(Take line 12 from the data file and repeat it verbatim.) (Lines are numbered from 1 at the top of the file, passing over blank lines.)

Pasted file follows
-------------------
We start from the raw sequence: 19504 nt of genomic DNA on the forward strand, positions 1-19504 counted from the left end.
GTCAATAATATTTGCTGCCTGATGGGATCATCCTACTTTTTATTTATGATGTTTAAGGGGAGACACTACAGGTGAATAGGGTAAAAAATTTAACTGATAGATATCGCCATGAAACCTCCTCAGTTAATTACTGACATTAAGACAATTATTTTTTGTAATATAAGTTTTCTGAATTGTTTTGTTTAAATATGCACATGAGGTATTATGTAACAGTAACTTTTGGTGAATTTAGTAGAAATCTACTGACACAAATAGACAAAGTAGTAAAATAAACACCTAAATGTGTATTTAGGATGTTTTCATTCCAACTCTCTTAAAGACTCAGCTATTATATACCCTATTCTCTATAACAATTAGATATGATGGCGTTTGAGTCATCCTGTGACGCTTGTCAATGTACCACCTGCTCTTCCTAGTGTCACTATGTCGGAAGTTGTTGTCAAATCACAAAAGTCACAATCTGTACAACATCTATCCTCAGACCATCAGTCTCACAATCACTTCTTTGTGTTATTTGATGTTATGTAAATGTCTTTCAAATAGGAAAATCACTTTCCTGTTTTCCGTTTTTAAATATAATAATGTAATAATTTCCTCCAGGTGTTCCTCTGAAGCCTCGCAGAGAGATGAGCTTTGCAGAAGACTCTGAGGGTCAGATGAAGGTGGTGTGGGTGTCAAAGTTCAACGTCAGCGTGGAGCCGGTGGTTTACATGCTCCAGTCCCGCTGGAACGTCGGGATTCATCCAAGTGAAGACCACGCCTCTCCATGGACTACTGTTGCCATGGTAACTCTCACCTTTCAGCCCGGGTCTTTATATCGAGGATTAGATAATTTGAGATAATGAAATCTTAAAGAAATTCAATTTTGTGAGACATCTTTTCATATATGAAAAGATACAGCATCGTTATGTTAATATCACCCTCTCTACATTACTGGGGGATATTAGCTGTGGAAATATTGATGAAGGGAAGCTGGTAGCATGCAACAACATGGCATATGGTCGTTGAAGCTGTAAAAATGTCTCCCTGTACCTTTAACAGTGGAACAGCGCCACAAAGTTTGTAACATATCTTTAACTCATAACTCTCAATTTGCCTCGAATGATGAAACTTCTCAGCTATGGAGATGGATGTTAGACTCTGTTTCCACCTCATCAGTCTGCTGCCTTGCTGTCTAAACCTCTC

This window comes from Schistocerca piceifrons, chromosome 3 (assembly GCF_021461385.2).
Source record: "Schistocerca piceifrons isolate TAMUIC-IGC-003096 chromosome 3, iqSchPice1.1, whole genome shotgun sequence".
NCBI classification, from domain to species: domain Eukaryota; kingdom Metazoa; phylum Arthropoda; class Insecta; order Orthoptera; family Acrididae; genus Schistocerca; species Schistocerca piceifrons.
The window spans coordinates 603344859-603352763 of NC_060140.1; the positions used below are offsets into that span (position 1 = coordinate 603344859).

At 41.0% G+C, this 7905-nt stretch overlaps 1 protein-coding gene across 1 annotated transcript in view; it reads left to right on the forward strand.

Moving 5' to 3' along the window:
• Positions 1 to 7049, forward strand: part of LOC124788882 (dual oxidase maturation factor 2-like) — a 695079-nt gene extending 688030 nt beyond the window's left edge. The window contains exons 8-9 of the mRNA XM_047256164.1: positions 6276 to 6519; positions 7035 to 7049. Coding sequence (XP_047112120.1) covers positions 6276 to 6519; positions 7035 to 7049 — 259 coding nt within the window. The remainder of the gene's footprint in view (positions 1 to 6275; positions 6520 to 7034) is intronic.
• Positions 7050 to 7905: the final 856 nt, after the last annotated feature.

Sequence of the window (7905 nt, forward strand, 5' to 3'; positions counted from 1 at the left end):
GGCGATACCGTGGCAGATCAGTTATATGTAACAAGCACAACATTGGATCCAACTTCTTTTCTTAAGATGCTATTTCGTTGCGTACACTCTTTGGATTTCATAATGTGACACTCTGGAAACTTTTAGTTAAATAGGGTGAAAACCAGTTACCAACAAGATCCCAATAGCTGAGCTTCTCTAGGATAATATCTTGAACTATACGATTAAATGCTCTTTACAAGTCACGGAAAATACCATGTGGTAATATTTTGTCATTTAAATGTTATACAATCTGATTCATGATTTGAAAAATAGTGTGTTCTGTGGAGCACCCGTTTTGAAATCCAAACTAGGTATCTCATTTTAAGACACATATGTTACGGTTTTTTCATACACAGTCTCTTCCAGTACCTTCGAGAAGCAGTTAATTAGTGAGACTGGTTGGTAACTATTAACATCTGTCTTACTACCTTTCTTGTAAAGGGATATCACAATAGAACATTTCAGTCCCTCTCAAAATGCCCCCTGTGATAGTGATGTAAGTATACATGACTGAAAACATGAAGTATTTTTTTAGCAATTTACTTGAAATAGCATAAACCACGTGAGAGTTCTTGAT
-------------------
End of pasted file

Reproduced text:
GGCGATACCGTGGCAGATCAGTTATATGTAACAAGCACAACATTGGATCCAACTTCTTTTCTTAAGATGCTATTTCGTTGCGTACACTCTTTGGATTTCATAATGTGACACTCTGGAAACTTTTAGTTAAATAGGGTGAAAACCAGTTACCAACAAGATCCCAATAGCTGAGCTTCTCTAGGATAATATCTTGAACTATACGATTAAATGCTCTTTACAAGTCACGGAAAATACCATGTGGTAATATTTTGTCATTTAAATGTTATACAATCTGATTCATGATTTGAAAAATAGTGTGTTCTGTGGAGCACCCGTTTTGAAATCCAAACTAGGTATCTCATTTTAAGACACATATGTTACGGTTTTTTCATACACAGTCTCTTCCAGTACCTTCGAGAAGCAGTTAATTAGTGAGACTGGTTGGTAACTATTAACATCTGTCTTACTACCTTTCTTGTAAAGGGATATCACAATAGAACATTTCAGTCCCTCTCAAAATGCCCCCTGTGATAGTGATGTAAGTATACATGACTGAAAACATGAAGTATTTTTTTAGCAATTTACTTGAAATAGCATAAACCACGTGAGAGTTCTTGAT